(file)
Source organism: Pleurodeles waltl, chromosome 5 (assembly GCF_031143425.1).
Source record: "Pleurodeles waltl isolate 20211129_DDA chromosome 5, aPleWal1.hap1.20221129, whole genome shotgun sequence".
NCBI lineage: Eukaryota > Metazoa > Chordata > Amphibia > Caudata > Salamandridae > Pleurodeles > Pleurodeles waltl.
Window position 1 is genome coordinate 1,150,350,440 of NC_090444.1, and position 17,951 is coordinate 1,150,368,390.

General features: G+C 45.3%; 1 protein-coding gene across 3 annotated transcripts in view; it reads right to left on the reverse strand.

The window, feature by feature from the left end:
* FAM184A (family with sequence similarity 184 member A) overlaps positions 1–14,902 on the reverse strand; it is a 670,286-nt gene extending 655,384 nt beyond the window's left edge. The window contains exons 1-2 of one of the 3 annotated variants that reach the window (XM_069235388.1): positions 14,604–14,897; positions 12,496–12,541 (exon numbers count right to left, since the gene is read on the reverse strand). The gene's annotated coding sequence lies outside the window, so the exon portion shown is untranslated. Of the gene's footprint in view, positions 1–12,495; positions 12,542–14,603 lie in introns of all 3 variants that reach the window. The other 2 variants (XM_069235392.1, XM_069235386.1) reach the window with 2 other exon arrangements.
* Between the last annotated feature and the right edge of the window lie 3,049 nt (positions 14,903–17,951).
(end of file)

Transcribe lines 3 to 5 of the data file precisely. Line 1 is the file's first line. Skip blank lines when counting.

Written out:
NCBI lineage: Eukaryota > Metazoa > Chordata > Amphibia > Caudata > Salamandridae > Pleurodeles > Pleurodeles waltl.
Window position 1 is genome coordinate 1,150,350,440 of NC_090444.1, and position 17,951 is coordinate 1,150,368,390.

General features: G+C 45.3%; 1 protein-coding gene across 3 annotated transcripts in view; it reads right to left on the reverse strand.